by Rabbi Ari Sunshine
Tonight begins the 18th of the month of Tevet in the Jewish calendar, which happens to mark the 45th yahrzeit of Rabbi Abraham Joshua Heschel, z”l, one of the great theologians of modern Jewish history. Heschel was trained as a scholar in Germany and raised in a Chasidic environment in Warsaw and once seemed destined to become a Chasidic rebbe in Poland. His life ultimately took a different path and he became a renowned professor at JTS (the Jewish Theological Seminary) for over 25 years. Heschel’s piety was grounded in his Jewish experience and life, but also led him to conclude that religious life and faith is a fundamental human impulse, not exclusively a Jewish one, and moreover that no one religion could claim a monopoly on religious truth.
As the Siddur Sim Shalom for Shabbat and Festivals adapted Heschel’s words in the prayer “No Religion is an Island” (p.359), “We are companions of all who revere God. We rejoice when the divine name is praised…. We share the kinship of humanity, the capacity for compassion…. We are diverse in our devotion and commitment. We must unite in working now for the sovereignty of God…. Let mutual concern replace remnants of mutual contempt, as we share the precarious position of being human…. Let those who revere the Eternal speak one to another, leading everyone to acknowledge the splendor of God”.
Many of us may remember the iconic image of Rabbi Heschel walking arm in arm with Dr. Martin Luther King, Jr., in Selma at the start of the Voting Rights March of 1965, both men adorned with Hawaiian leis. It was after returning from this march that Heschel made the famous statement, “I felt my legs were praying.” According to Heschel’s daughter, Dr. Susannah Heschel, the two men met in 1963 and felt “an instant bond.” In her words, they inspired each other. Both Heschel and Dr. King argued passionately against racism; and Dr. King, through his friendship with Rabbi Heschel, spoke out on behalf of Soviet Jews and in support of the State of Israel. Both men believed that God is affected by human deeds and thus is “the most moved Mover,” in contrast with Aristotle’s ancient insistence that God is unaffected by human actions—“an unmoved Mover.” God cares deeply and powerfully about human beings and feels pain when witnessing human acts of injustice and cruelty.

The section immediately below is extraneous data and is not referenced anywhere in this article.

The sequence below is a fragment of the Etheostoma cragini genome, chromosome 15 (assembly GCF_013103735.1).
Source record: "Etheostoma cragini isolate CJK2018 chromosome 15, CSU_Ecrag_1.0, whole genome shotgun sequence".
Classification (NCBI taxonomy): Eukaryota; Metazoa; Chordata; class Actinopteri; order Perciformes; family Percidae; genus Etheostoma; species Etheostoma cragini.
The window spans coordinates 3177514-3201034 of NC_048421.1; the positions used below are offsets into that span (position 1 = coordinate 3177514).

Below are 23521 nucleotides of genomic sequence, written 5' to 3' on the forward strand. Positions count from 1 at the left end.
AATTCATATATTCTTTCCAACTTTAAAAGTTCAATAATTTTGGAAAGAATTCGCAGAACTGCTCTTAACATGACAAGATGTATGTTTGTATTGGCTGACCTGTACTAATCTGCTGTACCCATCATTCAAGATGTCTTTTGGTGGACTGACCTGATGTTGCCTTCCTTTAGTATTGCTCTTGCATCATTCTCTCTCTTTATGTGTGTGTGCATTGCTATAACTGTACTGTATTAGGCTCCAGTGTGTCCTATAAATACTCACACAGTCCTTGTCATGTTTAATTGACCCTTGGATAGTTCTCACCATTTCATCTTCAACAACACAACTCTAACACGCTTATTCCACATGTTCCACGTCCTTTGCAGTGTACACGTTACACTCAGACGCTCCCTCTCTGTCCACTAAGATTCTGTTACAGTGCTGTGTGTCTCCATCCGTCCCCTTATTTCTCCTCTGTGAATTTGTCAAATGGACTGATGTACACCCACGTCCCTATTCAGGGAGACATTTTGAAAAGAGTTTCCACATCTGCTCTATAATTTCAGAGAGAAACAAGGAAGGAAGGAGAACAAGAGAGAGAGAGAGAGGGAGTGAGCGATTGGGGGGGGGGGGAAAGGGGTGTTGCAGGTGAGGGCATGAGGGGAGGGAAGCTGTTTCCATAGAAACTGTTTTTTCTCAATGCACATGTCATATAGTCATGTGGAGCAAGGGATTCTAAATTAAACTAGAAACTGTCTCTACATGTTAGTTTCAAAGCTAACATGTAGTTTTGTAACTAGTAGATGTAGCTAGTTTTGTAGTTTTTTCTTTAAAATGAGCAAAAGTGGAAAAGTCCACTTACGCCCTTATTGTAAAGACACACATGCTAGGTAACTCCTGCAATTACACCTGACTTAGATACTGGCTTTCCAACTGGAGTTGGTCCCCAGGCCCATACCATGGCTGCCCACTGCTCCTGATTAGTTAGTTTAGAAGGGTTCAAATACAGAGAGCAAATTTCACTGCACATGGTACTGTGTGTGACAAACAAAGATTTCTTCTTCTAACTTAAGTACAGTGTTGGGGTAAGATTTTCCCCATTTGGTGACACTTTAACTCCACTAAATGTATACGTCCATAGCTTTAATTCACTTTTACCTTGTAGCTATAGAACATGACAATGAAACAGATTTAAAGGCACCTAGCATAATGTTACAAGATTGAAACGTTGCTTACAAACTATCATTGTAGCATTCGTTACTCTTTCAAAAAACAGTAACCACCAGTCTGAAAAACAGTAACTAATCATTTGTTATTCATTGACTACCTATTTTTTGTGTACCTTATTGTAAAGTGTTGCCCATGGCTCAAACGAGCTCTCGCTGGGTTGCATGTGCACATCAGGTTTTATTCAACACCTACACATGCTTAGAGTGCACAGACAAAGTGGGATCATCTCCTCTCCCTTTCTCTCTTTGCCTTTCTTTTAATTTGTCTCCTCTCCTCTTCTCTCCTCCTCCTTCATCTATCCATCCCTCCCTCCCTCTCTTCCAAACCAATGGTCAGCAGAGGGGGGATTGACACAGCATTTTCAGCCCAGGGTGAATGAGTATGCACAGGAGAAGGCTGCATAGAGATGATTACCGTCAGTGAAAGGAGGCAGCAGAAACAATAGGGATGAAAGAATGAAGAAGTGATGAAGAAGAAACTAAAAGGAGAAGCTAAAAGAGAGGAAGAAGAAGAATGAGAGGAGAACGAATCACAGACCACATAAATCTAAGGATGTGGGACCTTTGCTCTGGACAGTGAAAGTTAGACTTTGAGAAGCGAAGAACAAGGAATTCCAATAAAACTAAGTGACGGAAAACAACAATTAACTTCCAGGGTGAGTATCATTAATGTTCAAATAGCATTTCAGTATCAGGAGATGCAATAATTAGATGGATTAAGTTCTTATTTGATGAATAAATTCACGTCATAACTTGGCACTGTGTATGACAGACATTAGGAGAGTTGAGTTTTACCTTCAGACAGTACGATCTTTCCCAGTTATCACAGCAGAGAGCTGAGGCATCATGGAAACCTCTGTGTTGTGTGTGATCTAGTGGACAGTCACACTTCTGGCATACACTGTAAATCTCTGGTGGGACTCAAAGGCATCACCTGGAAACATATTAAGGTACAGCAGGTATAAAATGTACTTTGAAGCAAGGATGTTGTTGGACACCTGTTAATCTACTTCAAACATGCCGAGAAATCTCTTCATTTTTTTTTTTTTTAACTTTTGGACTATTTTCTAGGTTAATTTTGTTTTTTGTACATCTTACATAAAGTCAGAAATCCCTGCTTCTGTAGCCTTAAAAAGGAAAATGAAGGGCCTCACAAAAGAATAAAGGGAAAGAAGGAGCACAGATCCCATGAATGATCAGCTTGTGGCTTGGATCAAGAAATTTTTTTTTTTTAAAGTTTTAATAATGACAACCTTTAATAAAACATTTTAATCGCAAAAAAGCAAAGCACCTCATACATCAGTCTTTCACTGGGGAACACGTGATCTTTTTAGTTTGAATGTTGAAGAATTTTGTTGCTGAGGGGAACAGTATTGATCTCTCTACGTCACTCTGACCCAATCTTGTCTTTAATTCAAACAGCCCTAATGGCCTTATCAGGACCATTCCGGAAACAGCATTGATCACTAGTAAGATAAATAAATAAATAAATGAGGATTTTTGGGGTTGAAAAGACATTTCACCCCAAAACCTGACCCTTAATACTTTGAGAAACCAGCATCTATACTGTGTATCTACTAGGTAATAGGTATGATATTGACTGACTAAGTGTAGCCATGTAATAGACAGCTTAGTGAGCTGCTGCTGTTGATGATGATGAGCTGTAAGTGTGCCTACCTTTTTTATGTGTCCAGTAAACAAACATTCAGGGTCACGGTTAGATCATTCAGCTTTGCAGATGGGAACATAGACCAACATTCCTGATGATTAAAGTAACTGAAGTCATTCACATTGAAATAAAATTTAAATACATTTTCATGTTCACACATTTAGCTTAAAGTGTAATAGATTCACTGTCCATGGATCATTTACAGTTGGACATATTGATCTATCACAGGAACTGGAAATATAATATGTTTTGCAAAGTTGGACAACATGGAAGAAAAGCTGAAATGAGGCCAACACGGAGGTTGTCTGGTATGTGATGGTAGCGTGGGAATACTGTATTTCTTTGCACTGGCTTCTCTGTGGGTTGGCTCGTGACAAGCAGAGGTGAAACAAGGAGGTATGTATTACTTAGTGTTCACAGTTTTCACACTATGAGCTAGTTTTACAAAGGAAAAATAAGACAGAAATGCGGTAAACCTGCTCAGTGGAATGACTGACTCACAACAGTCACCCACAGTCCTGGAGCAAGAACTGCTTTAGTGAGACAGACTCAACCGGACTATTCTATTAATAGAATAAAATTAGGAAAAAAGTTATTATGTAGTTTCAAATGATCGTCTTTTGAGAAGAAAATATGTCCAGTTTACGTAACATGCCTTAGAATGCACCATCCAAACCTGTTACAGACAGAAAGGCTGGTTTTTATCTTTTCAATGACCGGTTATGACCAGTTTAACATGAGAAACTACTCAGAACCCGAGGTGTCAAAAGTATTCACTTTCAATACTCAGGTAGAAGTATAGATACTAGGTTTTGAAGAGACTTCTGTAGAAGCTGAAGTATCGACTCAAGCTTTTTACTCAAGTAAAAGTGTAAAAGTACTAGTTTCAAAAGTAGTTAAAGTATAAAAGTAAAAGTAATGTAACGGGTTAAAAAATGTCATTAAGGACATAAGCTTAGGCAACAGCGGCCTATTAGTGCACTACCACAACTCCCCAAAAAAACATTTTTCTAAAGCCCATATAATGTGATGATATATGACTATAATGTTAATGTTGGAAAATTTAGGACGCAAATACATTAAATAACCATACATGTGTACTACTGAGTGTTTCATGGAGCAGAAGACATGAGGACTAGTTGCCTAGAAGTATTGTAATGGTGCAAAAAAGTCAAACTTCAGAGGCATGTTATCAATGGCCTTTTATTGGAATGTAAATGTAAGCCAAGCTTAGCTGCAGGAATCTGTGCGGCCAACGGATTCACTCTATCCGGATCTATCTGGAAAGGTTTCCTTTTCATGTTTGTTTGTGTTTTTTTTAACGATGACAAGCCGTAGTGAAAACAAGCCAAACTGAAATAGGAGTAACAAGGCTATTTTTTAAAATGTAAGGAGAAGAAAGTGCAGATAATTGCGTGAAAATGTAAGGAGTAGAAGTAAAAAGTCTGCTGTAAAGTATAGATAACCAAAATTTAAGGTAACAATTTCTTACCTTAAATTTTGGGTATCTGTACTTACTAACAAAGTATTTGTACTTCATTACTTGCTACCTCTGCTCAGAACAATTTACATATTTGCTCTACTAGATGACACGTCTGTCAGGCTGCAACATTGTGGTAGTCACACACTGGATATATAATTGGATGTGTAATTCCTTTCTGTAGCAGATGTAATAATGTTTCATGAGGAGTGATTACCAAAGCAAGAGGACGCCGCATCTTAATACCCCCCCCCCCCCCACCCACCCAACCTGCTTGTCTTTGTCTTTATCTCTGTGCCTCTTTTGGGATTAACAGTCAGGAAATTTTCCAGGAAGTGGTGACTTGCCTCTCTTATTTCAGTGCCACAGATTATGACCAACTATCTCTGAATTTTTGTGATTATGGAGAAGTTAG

Dr. King was hoping to join the Heschel family for one of their Passover seders in 1968. Instead, after Dr. King’s tragic death, Rabbi Heschel read a psalm at Dr. King’s funeral. These two influential figures inspired each other and so many in their lifetimes, and their messages and legacy still inspire us today. Next Shabbat, on Friday, January 12, during MLK weekend, we will continue to build on that legacy of friendship and concern for one another as we celebrate “We Shall Overcome Shabbat,” starting with a Friday night Shabbat service with special guests One Voice gospel choir, our own Cantor Zhrebker, Kol Rina and Kol Neshamah. Services will be followed by a Shabbat dinner during which Reverend Dante Shedd of Metropolitan Baptist Church and I will present a conversation about the legacy of Dr. King and the nature of the Jewish-African American relationship, then and now. I hope you and your families will join us for this very special Shabbat experience—and please remember to RSVP for Shabbat dinner so we can be sure to have enough food for all attending. May the memories of Rabbi Heschel and Dr. King continue to serve as a source of blessing for us and for the rest of humanity.
Leave a Reply.
Shearith Israel clergy, staff and congregants share